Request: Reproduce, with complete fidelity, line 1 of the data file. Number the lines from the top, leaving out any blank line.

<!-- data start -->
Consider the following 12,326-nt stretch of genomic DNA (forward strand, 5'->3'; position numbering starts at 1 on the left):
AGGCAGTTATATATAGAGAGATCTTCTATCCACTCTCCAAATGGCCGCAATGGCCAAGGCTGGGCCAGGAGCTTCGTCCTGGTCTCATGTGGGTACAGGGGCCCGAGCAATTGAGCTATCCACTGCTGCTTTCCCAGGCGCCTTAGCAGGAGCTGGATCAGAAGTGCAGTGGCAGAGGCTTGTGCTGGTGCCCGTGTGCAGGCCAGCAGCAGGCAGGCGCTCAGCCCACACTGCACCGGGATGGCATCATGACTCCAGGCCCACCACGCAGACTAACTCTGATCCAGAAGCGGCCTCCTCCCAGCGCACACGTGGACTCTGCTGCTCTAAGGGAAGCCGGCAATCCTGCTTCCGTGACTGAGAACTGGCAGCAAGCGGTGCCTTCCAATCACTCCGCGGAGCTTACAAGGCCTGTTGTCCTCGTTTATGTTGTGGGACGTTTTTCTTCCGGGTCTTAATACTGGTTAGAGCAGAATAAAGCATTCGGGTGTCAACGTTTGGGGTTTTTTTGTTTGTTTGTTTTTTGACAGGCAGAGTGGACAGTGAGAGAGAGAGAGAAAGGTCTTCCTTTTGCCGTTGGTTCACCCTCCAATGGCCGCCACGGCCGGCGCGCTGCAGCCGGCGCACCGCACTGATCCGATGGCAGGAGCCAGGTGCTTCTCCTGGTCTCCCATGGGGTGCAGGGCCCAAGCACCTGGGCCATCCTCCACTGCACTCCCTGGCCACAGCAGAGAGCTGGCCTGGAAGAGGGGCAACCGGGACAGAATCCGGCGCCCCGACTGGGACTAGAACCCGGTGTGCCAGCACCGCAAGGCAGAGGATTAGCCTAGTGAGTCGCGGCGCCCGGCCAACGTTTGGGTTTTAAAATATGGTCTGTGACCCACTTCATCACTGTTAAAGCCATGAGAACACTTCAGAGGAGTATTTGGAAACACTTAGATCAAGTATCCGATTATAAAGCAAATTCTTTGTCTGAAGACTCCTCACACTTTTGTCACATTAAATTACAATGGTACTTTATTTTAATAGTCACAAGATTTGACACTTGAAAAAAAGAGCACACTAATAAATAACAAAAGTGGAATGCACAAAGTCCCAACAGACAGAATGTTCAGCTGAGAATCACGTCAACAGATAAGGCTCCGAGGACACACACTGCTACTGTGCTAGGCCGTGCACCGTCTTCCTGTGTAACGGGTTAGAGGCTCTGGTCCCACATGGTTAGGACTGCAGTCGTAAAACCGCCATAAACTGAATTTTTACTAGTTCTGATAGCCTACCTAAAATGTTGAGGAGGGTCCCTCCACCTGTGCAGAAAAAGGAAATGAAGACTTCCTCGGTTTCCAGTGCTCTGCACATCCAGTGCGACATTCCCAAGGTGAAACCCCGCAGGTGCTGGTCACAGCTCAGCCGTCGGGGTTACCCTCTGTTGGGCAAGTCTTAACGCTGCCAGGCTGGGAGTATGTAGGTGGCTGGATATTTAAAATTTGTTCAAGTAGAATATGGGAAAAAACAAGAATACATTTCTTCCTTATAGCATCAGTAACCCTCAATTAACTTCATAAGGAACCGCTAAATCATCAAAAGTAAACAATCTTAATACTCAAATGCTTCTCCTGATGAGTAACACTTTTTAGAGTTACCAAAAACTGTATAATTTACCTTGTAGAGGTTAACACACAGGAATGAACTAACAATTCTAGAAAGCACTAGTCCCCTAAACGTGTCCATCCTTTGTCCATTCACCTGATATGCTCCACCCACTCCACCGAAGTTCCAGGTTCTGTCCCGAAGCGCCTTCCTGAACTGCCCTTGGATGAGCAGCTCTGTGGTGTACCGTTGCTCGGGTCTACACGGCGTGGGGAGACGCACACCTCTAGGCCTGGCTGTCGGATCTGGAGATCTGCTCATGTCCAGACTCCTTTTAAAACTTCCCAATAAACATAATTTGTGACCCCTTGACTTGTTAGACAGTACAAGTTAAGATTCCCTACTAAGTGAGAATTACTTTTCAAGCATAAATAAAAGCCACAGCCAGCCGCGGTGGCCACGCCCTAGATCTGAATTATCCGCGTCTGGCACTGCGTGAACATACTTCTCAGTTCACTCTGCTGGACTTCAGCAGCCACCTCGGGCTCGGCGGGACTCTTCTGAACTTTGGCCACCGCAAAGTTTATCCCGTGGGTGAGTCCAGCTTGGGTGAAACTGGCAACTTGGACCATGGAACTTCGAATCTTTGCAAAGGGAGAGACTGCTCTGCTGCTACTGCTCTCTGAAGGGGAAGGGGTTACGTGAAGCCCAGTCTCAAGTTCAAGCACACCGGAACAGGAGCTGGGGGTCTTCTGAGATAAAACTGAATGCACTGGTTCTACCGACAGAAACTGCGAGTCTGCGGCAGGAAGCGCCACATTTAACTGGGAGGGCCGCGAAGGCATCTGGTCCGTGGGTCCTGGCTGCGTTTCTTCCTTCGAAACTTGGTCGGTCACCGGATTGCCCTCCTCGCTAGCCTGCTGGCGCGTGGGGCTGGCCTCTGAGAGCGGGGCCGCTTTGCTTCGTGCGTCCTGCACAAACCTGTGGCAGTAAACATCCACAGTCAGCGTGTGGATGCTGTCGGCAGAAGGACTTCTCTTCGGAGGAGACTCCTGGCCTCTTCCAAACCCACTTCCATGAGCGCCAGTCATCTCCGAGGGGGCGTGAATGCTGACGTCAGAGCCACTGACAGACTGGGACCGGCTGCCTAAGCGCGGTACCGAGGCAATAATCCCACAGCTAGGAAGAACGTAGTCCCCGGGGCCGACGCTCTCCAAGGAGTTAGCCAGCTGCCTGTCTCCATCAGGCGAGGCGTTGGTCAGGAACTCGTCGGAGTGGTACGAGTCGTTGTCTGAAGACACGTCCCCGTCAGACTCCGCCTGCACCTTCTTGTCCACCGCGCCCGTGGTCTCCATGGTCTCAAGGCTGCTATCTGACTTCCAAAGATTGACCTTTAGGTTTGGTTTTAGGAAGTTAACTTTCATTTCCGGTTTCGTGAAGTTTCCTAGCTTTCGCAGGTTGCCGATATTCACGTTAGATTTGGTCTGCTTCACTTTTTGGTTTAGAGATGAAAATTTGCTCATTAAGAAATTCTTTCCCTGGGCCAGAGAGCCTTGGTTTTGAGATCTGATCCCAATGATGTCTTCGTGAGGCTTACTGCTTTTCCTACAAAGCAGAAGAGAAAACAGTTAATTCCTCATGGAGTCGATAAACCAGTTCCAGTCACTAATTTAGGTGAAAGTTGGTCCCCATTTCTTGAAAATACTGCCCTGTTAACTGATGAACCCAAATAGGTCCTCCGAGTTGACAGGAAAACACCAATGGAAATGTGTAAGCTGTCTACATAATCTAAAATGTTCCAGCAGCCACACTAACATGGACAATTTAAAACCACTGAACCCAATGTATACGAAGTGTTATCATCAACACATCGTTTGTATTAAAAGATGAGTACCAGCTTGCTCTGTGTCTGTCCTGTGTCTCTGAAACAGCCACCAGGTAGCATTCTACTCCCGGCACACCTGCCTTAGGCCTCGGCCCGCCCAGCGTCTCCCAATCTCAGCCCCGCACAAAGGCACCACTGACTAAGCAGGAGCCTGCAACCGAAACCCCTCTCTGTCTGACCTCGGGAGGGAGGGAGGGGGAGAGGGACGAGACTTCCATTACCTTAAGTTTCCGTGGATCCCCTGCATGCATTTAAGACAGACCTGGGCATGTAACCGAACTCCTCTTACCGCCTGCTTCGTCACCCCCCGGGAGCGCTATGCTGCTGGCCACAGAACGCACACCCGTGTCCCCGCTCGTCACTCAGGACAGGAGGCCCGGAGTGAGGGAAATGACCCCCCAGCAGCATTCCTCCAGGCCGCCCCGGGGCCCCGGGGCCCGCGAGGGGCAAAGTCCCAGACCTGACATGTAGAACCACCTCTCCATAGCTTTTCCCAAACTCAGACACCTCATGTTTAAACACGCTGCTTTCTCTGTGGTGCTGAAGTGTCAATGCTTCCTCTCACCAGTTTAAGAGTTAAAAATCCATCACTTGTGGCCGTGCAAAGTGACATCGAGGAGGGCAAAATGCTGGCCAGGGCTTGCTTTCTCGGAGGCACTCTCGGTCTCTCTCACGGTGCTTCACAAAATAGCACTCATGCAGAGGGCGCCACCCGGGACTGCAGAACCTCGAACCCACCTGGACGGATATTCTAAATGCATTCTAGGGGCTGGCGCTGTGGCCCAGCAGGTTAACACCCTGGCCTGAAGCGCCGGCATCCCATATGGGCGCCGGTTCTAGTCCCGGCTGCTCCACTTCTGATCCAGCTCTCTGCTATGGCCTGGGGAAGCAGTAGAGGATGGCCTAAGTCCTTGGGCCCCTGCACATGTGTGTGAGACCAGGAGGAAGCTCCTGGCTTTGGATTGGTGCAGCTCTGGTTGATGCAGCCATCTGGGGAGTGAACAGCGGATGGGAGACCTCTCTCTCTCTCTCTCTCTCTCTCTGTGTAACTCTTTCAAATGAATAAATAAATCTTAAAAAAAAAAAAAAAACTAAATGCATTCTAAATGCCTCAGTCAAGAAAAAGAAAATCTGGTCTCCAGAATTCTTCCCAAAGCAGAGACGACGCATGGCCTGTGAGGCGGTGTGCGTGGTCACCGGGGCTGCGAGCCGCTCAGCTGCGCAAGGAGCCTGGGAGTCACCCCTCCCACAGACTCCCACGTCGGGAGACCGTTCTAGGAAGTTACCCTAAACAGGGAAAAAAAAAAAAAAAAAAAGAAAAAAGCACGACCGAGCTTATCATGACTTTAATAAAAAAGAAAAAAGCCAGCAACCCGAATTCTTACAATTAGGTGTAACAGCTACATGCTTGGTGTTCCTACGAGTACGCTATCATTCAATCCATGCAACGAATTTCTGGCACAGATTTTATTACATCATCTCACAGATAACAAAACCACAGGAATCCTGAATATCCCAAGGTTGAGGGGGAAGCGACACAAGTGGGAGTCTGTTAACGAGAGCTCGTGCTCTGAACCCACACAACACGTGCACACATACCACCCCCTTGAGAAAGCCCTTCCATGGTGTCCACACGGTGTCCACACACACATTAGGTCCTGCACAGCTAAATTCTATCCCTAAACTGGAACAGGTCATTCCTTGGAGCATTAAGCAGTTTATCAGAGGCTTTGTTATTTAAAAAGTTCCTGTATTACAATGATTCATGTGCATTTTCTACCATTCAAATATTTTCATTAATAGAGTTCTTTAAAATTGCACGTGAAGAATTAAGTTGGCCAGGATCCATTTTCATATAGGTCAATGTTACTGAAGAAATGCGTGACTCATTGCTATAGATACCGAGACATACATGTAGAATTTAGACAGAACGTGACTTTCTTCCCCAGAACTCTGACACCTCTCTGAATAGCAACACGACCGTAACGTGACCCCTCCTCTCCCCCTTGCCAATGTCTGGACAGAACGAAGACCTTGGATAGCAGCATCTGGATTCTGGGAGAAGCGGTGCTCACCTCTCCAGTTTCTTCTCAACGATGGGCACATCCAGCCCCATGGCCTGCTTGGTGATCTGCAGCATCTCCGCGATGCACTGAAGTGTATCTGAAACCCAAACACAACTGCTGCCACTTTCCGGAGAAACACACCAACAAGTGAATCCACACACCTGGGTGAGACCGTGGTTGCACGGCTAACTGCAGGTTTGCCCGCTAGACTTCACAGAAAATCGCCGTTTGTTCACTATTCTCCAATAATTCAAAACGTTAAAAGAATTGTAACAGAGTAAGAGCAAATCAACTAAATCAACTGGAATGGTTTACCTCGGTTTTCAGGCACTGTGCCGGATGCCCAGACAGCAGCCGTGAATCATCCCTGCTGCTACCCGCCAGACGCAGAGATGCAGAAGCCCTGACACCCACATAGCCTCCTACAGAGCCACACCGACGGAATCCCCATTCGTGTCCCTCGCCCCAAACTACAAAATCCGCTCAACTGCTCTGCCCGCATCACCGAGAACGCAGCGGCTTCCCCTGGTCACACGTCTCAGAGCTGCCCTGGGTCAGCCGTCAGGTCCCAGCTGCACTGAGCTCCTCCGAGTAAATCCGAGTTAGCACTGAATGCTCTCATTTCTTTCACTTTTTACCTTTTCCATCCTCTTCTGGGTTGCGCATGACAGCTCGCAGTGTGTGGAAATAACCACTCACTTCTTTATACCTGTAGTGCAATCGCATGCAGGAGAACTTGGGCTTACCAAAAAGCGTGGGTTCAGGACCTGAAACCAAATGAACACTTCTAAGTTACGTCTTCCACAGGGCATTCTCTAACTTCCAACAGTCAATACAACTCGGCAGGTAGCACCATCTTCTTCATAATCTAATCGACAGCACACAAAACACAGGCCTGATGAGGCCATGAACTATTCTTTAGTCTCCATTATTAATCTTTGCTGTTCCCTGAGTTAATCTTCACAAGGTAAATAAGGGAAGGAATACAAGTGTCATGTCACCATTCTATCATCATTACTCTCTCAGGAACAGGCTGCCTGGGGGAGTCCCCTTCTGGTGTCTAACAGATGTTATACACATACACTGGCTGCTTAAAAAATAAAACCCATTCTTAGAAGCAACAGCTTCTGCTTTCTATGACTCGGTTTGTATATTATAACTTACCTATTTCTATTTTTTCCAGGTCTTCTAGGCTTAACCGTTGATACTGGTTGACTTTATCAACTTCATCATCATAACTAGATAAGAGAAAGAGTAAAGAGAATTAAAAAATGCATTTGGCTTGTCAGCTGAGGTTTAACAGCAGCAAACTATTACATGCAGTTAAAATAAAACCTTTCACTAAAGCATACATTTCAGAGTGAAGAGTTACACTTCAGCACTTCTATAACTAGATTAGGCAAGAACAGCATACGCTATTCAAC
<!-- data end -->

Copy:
Consider the following 12,326-nt stretch of genomic DNA (forward strand, 5'->3'; position numbering starts at 1 on the left):